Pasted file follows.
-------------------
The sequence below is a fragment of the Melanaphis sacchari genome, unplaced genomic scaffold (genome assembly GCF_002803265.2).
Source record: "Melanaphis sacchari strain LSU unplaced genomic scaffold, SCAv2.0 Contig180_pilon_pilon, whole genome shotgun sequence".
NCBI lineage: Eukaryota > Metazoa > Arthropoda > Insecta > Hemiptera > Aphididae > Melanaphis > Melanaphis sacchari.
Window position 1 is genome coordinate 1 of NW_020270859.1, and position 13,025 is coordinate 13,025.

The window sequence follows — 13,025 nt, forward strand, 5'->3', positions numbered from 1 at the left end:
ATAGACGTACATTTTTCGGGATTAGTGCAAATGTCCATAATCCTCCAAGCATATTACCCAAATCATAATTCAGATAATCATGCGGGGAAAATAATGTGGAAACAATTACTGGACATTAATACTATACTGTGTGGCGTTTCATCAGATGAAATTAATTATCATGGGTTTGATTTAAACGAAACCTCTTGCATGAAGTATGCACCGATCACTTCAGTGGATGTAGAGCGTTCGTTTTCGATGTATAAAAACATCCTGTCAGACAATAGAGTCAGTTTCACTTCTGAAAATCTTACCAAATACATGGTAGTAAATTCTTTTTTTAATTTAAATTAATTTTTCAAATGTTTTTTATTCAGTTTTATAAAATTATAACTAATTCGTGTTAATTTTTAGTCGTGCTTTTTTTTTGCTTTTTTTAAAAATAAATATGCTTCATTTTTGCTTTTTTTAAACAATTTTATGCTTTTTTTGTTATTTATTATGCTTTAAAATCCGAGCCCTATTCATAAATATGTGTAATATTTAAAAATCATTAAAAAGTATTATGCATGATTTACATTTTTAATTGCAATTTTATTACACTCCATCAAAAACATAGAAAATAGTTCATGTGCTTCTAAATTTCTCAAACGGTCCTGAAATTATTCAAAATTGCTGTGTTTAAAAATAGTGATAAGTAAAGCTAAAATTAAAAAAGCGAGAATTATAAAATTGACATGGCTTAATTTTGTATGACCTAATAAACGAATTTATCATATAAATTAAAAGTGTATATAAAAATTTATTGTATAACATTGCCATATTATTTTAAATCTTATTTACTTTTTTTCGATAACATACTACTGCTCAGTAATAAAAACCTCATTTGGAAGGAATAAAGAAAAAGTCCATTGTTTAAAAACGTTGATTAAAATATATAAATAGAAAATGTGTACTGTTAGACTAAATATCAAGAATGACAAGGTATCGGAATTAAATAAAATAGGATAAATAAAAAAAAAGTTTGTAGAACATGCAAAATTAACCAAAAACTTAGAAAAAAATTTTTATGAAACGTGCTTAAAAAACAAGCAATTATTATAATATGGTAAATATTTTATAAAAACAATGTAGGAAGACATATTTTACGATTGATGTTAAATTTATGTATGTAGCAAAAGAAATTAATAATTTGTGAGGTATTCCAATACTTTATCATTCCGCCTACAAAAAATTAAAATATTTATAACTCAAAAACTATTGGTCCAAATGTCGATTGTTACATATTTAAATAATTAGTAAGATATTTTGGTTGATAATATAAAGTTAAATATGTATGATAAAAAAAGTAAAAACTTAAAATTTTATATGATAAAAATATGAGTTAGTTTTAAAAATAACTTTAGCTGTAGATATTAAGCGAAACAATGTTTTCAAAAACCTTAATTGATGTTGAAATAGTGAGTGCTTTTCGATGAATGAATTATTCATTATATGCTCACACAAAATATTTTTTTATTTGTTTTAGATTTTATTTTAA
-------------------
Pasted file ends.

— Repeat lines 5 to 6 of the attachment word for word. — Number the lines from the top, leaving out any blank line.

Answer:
The window sequence follows — 13,025 nt, forward strand, 5'->3', positions numbered from 1 at the left end:
ATAGACGTACATTTTTCGGGATTAGTGCAAATGTCCATAATCCTCCAAGCATATTACCCAAATCATAATTCAGATAATCATGCGGGGAAAATAATGTGGAAACAATTACTGGACATTAATACTATACTGTGTGGCGTTTCATCAGATGAAATTAATTATCATGGGTTTGATTTAAACGAAACCTCTTGCATGAAGTATGCACCGATCACTTCAGTGGATGTAGAGCGTTCGTTTTCGATGTATAAAAACATCCTGTCAGACAATAGAGTCAGTTTCACTTCTGAAAATCTTACCAAATACATGGTAGTAAATTCTTTTTTTAATTTAAATTAATTTTTCAAATGTTTTTTATTCAGTTTTATAAAATTATAACTAATTCGTGTTAATTTTTAGTCGTGCTTTTTTTTTGCTTTTTTTAAAAATAAATATGCTTCATTTTTGCTTTTTTTAAACAATTTTATGCTTTTTTTGTTATTTATTATGCTTTAAAATCCGAGCCCTATTCATAAATATGTGTAATATTTAAAAATCATTAAAAAGTATTATGCATGATTTACATTTTTAATTGCAATTTTATTACACTCCATCAAAAACATAGAAAATAGTTCATGTGCTTCTAAATTTCTCAAACGGTCCTGAAATTATTCAAAATTGCTGTGTTTAAAAATAGTGATAAGTAAAGCTAAAATTAAAAAAGCGAGAATTATAAAATTGACATGGCTTAATTTTGTATGACCTAATAAACGAATTTATCATATAAATTAAAAGTGTATATAAAAATTTATTGTATAACATTGCCATATTATTTTAAATCTTATTTACTTTTTTTCGATAACATACTACTGCTCAGTAATAAAAACCTCATTTGGAAGGAATAAAGAAAAAGTCCATTGTTTAAAAACGTTGATTAAAATATATAAATAGAAAATGTGTACTGTTAGACTAAATATCAAGAATGACAAGGTATCGGAATTAAATAAAATAGGATAAATAAAAAAAAAGTTTGTAGAACATGCAAAATTAACCAAAAACTTAGAAAAAAATTTTTATGAAACGTGCTTAAAAAACAAGCAATTATTATAATATGGTAAATATTTTATAAAAACAATGTAGGAAGACATATTTTACGATTGATGTTAAATTTATGTATGTAGCAAAAGAAATTAATAATTTGTGAGGTATTCCAATACTTTATCATTCCGCCTACAAAAAATTAAAATATTTATAACTCAAAAACTATTGGTCCAAATGTCGATTGTTACATATTTAAATAATTAGTAAGATATTTTGGTTGATAATATAAAGTTAAATATGTATGATAAAAAAAGTAAAAACTTAAAATTTTATATGATAAAAATATGAGTTAGTTTTAAAAATAACTTTAGCTGTAGATATTAAGCGAAACAATGTTTTCAAAAACCTTAATTGATGTTGAAATAGTGAGTGCTTTTCGATGAATGAATTATTCATTATATGCTCACACAAAATATTTTTTTATTTGTTTTAGATTTTATTTTAA